Docstoc

The_Self-Directed_IRA__Why_To_Invest_Your_IRA_Beyond_Stocks__Bond___Mutual_Funds

Document Sample
The_Self-Directed_IRA__Why_To_Invest_Your_IRA_Beyond_Stocks__Bond___Mutual_Funds Powered By Docstoc
					Title: The Self-Directed IRA: Why To Invest Your IRA Beyond Stocks, Bond & Mutual Funds Word Count: 753 Summary: Putting some of your savings into an IRA is a real no-brainer. So much so that, according to the latest figures, the average IRA account today contains well over $25,000. But no matter which kind of IRA you have -- traditional, simple, SEP, Roth, (not to mention 401K or Keogh plans), chances are your money's invested entirely in market-oriented holdings – stocks, bonds, and mutual funds. The reason for this is simple; almost all IRA plans share one common attribute --: ... Keywords: ira investing,self directed IRA,ira,ira plan,roth ira,best ira,ira 401k,ira funds,ira information Article Body: Putting some of your savings into an IRA is a real no-brainer. So much so that, according to the latest figures, the average IRA account today contains well over $25,000. But no matter which kind of IRA you have -- traditional, simple, SEP, Roth, (not to mention 401K or Keogh plans), chances are your money's invested entirely in market-oriented holdings – stocks, bonds, and mutual funds. The reason for this is simple; almost all IRA plans share one common attribute --: they're administered by someone else. Employer-sponsored plans are run by a company-designated custodian, and normally offer a limited choice of places for you to invest – an assortment of mutual funds, for example. Even a privately-held IRA will usually be administered by your broker, banker, or financial advisor – so it's no surprise that the investment options available will be the ones they're most familiar with (and can most easily earn commissions on!). But in order to derive maximum benefit from their tax-deferred status, your retirement savings have to be invested for maximum growth. And limiting your IRA to market-oriented vehicles may not be the best way to achieve this. What long-term average return can you reasonably expect from stocks? According to some experts, a reasonable estimate is currently no more

than 7% to 8%. No less an authority than Berkshire Hathaway founder Warren Buffett touts the following formula: "3 to 4% for real GDP growth + 2% for inflation + 2% for dividend yield = 7 to 8% long-term total return on stocks." And, in his most recent annual letter to shareholders, Buffett said he's "found very few attractive securities to buy." If Warren Buffett doesn't think he can make much money in the stock market, what chance does he average guy have? If you decide it's time to diversify your IRA beyond stocks, bonds and mutuals, the next question is… how? With a Self-Directed IRA (SDIRA). SDIRAs are nothing new – they've been an available IRA option right from the start. But not many people are aware of all the features of an SDIRA that just might make it the perfect choice for your retirement nest egg. You may think you already have a Self-Directed IRA - after all, you can choose which stocks, bonds or mutual funds to purchase, right? But what if you found out about a house down the street that was going on the market for half its value…. or a private company paying 15% for a shortterm bridge loan? Could you invest in either of these from your current IRA? With a real Self-Directed IRA you could. As the name implies, the administrator of this IRA is… you. You decide how your money is invested. And your available choices are much wider – besides the usual securities, you can also expand into real estate, tax liens, judgments, and a long list of other "non-traditional" but lucrative investments. Does this mean "anything goes"? No - remember, Uncle Sam intended your IRA account to be a good, safe place to save for your eventual retirement – so even SDIRAs include constraints on what's considered a suitable investment choice. But your SDIRA will definitely give you more latitude to diversify your holdings. Setting up your SDIRA is about as involved as opening a bank account. There are a few forms to fill out to open and fund your account. You can do this easily, once you’ve decided on a custodian and received their forms. Is a Self-Directed IRA right for you? If you wouldn't invest in anything but stocks, bonds and mutual funds anyway then, no. Stick with your current IRA. But if you're ready to expand your IRA beyond these traditional investments then you need a Self-Directed IRA. You can "rollover" some or all of your current IRA funds into it then take advantage of the myriad other investment options now available. For a list of custodians that offer Self-Directed IRAs go to the Resources page of the link below. This link also discusses LandBanking, which may be the single best investment available, for IRA or non-IRA funds. It offers real estate appreciation without the normal hassles of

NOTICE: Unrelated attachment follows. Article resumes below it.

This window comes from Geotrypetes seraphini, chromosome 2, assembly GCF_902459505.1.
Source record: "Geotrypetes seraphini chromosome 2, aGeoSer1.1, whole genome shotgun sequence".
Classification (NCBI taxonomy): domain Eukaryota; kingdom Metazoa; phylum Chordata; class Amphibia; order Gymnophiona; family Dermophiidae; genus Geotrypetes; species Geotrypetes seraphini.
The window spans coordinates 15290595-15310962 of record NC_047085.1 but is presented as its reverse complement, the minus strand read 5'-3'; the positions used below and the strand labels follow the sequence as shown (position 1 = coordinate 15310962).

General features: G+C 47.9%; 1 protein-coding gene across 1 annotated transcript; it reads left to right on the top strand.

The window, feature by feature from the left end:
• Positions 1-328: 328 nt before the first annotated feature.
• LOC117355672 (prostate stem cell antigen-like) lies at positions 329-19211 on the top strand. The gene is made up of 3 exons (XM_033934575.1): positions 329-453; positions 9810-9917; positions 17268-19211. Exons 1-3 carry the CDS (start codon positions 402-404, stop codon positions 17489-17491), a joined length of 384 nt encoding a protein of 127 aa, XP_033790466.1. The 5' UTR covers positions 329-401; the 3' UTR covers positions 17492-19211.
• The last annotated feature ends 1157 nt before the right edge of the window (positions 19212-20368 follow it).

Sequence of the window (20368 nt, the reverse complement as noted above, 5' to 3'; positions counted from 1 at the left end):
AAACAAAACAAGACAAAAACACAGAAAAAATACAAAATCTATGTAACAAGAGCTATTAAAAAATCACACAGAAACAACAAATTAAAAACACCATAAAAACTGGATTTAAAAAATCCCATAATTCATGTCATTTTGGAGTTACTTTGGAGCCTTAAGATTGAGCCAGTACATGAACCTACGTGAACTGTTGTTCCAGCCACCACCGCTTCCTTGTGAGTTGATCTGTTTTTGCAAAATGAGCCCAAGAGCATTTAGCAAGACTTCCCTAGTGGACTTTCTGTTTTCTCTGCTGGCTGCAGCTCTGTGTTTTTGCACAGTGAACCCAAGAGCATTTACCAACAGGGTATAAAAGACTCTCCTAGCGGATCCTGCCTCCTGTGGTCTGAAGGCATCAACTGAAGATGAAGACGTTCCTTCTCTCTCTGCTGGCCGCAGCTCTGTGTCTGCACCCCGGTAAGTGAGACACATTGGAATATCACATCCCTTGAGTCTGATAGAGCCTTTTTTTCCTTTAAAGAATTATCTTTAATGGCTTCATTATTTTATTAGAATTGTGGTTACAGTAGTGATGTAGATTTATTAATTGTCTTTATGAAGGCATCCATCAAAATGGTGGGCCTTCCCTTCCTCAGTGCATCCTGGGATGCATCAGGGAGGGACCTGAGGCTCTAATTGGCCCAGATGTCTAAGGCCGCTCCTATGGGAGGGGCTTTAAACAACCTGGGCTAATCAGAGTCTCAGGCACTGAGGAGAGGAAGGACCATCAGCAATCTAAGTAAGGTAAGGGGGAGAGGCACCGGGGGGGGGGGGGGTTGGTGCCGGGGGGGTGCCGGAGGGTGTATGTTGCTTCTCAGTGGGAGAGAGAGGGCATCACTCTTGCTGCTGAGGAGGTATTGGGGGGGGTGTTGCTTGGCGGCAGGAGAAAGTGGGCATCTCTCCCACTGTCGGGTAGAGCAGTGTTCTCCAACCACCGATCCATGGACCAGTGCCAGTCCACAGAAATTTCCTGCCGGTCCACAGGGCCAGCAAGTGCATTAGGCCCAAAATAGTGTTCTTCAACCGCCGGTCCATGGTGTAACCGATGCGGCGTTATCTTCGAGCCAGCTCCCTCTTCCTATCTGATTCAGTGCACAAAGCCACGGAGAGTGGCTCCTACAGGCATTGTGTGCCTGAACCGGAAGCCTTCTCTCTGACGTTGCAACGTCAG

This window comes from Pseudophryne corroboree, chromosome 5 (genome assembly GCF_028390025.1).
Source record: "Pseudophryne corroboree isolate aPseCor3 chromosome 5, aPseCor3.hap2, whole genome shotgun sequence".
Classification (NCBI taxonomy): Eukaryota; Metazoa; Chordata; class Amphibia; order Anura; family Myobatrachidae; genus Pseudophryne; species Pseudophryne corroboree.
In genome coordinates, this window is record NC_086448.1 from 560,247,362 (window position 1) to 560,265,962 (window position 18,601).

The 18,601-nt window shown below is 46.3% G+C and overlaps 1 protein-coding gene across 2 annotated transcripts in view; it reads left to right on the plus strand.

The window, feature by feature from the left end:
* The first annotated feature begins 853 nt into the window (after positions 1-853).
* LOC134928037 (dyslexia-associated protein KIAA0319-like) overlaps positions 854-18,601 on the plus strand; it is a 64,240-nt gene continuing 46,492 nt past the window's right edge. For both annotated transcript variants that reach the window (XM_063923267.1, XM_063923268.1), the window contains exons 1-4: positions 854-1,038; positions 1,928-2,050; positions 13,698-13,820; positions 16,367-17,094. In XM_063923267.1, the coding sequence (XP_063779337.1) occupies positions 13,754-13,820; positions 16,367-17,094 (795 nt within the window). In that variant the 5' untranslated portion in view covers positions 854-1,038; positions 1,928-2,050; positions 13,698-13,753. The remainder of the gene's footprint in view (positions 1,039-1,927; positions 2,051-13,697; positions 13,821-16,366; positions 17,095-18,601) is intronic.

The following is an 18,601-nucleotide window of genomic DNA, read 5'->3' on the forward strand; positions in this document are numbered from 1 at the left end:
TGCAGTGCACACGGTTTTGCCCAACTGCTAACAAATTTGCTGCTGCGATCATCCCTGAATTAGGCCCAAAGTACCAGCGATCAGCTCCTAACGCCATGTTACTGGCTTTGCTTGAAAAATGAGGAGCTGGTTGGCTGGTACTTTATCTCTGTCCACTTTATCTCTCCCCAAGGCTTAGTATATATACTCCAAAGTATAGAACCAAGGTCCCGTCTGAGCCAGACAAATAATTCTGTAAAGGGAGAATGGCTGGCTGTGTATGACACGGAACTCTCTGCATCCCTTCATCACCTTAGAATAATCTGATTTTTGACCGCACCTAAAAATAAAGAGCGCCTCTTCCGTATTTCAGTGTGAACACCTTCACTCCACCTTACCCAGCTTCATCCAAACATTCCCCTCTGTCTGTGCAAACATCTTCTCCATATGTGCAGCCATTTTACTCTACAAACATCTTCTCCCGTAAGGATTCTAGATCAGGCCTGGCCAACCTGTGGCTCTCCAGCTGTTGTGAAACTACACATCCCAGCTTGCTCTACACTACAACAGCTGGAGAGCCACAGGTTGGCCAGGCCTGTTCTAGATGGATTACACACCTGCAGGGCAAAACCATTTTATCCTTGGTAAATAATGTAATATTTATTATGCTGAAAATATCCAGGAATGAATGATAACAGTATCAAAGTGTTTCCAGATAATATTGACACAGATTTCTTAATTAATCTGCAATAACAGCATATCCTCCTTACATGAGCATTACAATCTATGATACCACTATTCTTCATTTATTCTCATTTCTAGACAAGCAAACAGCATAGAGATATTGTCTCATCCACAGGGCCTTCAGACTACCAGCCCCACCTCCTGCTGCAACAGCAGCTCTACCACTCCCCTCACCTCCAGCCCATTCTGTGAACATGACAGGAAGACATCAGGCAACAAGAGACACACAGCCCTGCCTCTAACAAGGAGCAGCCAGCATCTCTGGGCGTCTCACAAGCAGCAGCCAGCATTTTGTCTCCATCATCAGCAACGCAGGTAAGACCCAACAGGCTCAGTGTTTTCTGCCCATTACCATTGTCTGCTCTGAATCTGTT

real estate - finding the property, dealing with tenants and contractors, long, tedious closings… etc. Just a simple, affordable and passive investment with tremendous growth potential. The best part? If your IRA falls into the "average" range mentioned above of $25,000… you already have more than enough to participate in and benefit from LandBanking! The difference between 8% and 20, 30 or 40% adds up quickly, especially when tax deferred. Don't let the opportunities available from a SelfDirected IRA pass you by. Click below for more info:


				
DOCUMENT INFO